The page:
GIRARD Mayor to weigh ambulance proposal
Council was asked to reconsider snowfall depth before ticketing parked cars.
By TIM YOVICH
VINDICATOR TRUMBULL STAFF
GIRARD -- Mayor James J. Melfi was to receive a proposal today to establish a private ambulance service in the city.
Melfi terminated the city-operated ambulance service last month to save money.
The mayor said he was meeting with Rural-Metro Ambulance after being confronted at Monday's city council meeting by Phil Cretella Jr., president of the International Association of Firefighters Local 1220.
The union represents city firefighters who had operated the emergency service.
Melfi said he wasn't prepared to sign any agreement without it first going through city council.
Despite Cretella's urging, Melfi said he wouldn't take the contract issue before voters because that's why officials are elected.
Melfi did note that he wouldn't get involved in a long-term contract for a private service because he hasn't had any experience with any of them.
Melfi has said he will back a levy to fund the city-operated ambulance.
Ticketing cars in snow
In other business at council's meeting Monday, Councilman Larry Williams, D-2nd, said he wants to see the administration enforce the ticketing of cars parked on the streets during snowfalls.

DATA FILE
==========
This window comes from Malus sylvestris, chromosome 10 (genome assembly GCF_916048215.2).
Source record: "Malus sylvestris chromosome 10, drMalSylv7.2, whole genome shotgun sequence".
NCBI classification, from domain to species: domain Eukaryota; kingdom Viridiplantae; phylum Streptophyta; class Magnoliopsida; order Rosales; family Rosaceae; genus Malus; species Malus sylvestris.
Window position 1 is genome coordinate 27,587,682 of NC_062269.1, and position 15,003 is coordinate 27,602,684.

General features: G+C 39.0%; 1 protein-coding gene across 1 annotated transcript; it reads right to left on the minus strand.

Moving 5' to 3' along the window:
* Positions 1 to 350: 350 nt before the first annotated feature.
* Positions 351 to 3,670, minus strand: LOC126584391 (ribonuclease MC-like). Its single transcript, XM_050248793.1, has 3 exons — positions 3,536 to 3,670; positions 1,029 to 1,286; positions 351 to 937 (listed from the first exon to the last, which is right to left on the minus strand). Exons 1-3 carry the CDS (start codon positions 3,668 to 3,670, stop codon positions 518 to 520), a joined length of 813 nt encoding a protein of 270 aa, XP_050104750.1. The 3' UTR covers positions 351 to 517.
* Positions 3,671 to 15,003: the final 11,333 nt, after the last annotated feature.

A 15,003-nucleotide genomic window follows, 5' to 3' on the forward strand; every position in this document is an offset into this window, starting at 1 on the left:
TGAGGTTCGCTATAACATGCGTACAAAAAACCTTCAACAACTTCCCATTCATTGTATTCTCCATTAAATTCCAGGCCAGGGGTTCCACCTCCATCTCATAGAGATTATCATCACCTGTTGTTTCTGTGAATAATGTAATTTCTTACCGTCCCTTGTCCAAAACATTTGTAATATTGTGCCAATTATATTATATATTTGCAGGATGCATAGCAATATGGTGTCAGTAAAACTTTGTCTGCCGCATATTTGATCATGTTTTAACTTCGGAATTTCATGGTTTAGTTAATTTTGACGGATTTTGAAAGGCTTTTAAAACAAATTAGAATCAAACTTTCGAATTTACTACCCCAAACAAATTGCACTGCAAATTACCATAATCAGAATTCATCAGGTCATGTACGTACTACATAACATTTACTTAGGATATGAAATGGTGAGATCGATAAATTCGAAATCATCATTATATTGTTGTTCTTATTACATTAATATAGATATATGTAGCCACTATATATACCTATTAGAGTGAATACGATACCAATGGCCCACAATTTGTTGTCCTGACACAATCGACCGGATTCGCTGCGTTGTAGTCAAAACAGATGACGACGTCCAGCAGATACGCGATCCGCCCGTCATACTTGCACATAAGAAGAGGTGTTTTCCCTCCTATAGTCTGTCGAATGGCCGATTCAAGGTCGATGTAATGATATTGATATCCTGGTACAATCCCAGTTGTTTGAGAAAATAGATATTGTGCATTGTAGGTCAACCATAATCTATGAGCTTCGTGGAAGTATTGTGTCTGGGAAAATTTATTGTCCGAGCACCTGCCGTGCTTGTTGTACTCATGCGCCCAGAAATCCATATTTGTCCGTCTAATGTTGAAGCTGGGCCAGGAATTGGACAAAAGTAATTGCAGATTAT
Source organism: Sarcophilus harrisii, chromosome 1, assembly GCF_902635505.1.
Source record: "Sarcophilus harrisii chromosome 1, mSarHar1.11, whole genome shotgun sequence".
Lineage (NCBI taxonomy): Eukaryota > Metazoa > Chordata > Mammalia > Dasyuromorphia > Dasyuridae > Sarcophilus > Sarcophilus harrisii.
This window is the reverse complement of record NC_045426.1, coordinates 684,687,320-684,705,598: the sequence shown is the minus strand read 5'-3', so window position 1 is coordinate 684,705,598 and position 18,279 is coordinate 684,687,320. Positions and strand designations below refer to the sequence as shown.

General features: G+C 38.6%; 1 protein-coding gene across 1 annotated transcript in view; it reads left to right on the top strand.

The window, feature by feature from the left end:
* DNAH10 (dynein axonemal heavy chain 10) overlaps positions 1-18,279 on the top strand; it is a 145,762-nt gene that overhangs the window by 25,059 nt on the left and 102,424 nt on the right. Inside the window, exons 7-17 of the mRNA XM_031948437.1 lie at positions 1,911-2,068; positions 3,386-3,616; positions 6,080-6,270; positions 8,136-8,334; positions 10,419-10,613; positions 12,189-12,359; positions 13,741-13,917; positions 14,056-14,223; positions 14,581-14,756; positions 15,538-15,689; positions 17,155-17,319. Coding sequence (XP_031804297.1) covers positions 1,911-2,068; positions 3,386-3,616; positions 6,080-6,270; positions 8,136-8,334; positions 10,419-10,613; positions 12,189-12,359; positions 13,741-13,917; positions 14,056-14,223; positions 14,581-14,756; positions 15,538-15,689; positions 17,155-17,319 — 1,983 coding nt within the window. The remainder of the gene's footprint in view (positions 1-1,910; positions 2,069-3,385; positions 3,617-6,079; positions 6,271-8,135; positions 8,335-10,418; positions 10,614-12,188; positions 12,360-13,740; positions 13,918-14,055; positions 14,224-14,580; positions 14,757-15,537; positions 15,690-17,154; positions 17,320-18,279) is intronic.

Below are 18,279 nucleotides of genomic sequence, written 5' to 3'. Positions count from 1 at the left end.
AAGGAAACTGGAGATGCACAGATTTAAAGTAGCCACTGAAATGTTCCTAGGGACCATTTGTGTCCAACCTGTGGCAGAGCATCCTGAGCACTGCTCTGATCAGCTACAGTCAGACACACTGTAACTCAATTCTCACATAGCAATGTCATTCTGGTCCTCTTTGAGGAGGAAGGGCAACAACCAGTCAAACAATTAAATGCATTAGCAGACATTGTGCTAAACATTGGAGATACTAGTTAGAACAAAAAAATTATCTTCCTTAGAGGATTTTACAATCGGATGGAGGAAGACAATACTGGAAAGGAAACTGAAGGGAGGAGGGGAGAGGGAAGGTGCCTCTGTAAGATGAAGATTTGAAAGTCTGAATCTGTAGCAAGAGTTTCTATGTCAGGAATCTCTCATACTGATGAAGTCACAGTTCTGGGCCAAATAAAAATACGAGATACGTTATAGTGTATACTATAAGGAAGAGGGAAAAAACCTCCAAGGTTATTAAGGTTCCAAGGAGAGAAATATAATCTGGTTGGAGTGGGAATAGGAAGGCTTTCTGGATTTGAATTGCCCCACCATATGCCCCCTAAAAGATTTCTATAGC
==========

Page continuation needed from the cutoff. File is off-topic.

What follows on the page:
Williams said people are parking on both sides of the street, ignoring no-parking signs.
Melfi said current legislation calls for ticketing after a 2-inch snowfall. He wants lawmakers to increase the amount of snow because a ticket is too "severe" for the 2 inches.
Councilman Thomas Seidler II, D-3rd, suggested the limit be increased to 3 or 4 inches with the administration or police having discretion when cars should be ticketed.
Two street department workers asked the limit remain at 2 inches because of a safety issue driving snowplows and snow accumulation.
Telephone pole removal
In another matter, Melfi informed council that SBC is proposing to charge the city $231,244 to remove 18 telephone poles along State Street and put the lines underground.
The poles were put up between Smithsonian Avenue and Prospect Street, though underground utilities are supposed to be part of the State Street (U.S. Route 422) widening project.
SBC's proposal would give the city one year to pay the cost with no interest. The offer was turned over to the utilities committee.
On another matter, Melfi said he would survey surrounding communities to determine their water and sewer rates.
Melfi said he would get the information after being urged by Councilman Joseph Christopher, D-at large.
Council President Renny Paolone said it might be worth the city's increasing rates to qualify for state funds for water and sewer projects. Melfi explained that the city can't receive state Issue II funds for water and sewer projects because its rates are too low.